Like car alarms that go off at 3 a.m. or those echoing drips
in the bathroom sink, financial worries are costing many
Americans sleep, according to a recent poll by the National
Foundation for Credit Counseling (NFCC).
Nearly four out of five poll respondents said that money
worries kept them awake at night. Those results might be a little
skewed, because the poll was taken via the NFCC website, and
presumably many of its visitors are people with credit problems.
Still, the point is valid -- when someone has money problems,
those problems tend to creep around in the middle of the night,
Keeping money worries at bay
Here is the key thing to remember: The middle of the night is not
the time to confront your financial fears. You need to work on
them in the light of day, when you can do something constructive
about them. Here are some positive steps you can take to put your
financial worries to sleep:
Create a budget to get current expenses below
Debt may be your most troubling problem, but you cannot think
about reducing it until you stop overspending. Focus on the
present by formulating a budget that brings spending below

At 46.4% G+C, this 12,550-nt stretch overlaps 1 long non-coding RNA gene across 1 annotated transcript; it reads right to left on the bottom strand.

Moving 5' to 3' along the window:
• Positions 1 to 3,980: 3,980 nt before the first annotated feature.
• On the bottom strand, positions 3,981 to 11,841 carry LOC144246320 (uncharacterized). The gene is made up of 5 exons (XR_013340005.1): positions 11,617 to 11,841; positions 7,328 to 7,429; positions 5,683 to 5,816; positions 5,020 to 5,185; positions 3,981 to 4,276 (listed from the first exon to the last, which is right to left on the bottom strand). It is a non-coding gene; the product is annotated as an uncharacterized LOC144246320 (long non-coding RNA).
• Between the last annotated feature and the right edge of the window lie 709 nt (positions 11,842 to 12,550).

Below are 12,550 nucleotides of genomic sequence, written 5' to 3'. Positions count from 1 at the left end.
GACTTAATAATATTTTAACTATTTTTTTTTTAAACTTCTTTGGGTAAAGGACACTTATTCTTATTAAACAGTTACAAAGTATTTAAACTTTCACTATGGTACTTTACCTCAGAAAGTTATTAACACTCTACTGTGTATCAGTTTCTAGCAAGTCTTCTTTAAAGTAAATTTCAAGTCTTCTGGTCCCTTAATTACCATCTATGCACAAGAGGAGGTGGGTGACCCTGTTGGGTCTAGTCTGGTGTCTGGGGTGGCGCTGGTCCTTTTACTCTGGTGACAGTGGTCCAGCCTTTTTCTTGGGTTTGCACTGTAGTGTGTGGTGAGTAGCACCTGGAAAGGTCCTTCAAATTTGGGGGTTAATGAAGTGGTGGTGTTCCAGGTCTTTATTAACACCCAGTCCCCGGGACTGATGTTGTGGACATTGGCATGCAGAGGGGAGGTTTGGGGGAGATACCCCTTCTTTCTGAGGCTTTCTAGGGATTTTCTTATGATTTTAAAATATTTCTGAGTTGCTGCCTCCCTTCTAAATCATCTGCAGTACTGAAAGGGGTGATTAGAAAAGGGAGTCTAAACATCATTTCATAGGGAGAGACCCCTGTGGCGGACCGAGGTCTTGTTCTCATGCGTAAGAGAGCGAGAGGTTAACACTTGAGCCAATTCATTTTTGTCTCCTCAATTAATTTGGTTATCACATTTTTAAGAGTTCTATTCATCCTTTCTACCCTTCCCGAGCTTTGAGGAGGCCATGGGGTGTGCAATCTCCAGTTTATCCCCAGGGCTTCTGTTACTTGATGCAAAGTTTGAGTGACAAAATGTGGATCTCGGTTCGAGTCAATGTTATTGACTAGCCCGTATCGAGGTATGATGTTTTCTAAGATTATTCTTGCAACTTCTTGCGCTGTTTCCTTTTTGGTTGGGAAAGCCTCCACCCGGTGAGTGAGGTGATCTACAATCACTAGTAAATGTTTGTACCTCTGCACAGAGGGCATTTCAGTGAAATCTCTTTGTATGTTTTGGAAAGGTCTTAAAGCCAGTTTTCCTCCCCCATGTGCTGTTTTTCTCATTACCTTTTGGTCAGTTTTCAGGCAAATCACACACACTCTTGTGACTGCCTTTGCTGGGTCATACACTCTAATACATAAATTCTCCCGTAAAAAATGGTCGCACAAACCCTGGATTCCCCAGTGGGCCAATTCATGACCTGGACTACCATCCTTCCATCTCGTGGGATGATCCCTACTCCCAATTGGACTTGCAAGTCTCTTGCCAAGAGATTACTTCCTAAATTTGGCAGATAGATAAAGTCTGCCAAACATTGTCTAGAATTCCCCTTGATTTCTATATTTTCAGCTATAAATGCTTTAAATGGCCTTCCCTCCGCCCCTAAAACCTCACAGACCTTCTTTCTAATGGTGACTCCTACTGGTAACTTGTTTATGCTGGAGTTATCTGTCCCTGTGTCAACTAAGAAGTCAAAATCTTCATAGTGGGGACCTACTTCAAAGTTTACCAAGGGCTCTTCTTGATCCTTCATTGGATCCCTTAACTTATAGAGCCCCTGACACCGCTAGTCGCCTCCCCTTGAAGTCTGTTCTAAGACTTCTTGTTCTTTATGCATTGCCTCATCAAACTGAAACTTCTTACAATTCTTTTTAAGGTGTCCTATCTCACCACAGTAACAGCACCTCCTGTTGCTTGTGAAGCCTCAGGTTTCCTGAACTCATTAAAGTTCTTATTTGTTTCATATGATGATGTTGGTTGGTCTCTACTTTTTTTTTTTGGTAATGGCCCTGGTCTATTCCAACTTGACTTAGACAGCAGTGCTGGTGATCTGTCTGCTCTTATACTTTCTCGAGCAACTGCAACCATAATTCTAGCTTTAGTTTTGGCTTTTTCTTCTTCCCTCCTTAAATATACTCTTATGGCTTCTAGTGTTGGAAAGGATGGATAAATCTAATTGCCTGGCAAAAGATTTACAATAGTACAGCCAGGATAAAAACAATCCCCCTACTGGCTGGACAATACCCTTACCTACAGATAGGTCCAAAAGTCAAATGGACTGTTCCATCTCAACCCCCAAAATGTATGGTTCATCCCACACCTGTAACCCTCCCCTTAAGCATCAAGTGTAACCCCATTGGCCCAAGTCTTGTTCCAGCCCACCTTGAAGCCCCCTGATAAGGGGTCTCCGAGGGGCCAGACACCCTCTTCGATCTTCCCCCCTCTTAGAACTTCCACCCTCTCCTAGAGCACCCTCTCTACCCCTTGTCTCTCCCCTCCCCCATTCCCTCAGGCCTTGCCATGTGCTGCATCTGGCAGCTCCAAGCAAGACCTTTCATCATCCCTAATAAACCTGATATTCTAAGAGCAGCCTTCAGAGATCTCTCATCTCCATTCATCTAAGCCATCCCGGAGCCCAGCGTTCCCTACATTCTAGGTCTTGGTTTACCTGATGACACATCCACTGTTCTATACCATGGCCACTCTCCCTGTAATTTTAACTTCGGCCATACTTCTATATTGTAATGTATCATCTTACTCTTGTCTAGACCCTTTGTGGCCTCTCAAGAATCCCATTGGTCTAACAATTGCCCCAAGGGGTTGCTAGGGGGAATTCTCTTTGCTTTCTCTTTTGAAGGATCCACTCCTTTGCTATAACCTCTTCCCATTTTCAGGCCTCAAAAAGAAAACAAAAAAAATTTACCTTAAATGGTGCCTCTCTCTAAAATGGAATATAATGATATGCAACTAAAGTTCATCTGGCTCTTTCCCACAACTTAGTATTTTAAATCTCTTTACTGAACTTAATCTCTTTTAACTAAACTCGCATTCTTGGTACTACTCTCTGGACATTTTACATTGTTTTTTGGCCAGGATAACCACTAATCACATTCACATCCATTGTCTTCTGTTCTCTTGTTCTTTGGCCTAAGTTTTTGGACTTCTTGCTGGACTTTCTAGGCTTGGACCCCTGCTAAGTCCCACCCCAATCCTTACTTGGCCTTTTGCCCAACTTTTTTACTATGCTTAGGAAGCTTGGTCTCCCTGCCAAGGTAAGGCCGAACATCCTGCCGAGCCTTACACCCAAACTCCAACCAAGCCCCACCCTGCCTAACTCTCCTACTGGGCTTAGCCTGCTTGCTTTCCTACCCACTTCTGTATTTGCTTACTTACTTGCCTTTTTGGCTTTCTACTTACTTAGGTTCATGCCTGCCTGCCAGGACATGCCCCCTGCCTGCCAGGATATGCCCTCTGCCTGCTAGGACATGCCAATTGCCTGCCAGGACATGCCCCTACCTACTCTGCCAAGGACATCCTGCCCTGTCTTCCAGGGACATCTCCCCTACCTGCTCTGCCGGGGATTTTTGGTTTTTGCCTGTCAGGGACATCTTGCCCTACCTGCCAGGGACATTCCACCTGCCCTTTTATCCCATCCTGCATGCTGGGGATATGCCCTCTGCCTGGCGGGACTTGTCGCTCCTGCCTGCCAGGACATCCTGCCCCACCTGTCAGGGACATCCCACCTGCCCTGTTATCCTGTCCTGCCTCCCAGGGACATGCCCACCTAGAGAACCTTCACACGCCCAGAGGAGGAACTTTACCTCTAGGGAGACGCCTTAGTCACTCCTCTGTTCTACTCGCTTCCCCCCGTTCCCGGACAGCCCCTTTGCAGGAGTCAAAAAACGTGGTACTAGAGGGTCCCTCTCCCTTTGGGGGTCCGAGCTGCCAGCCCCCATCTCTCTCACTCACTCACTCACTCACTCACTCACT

income. Only then can you begin to think about addressing your
Prioritize debt by interest expense.
Line up those credit card statements on the kitchen table, and
sort them from highest to lowest interest, so you know which
sources of debt are the most costly.
Target high-interest credit cards.
With your credit cards prioritized by interest expense, start
attacking the highest ones first. Keep up with all necessary
payments, but put any extra money toward the high-interest
can also help reduce your credit card rates, but be
careful -- opening up new accounts can damage your credit
rating. However, if some of your existing cards have higher
rates than the others, simply transfer as much as you can from
the worst cards to the best cards.
Eliminate checking account fees.
Especially if you are scraping along with a low checking
account balance, monthly fees can eat up a big chunk of that
balance, and even cause overdrafts that lead to additional
fees. Free checking accounts still exist, though you may have
to look online to find them.
Create a pathway to zero debt.
At first, you may only be able to pay down debt in small
handfuls, but project that out to determine whether you are on
course to eventually eliminating your debt. Knowing the
destination can help you feel better about the steps along the
Communicate the game plan.
Talk to your family about what is going on. Financial stress
often comes from trying to hide the truth from other members of
the household. Everyone is going to have to be part of the
solution, so you need to fully explain the problem.
The first rule of getting out of financial distress is that
there are no easy or instant answers. It is a process, but as
long as you have mapped out the steps and go to bed each night
knowing you have taken the steps you should be taking, you should
start to sleep a lot better.
originally appeared on money-rates.com.
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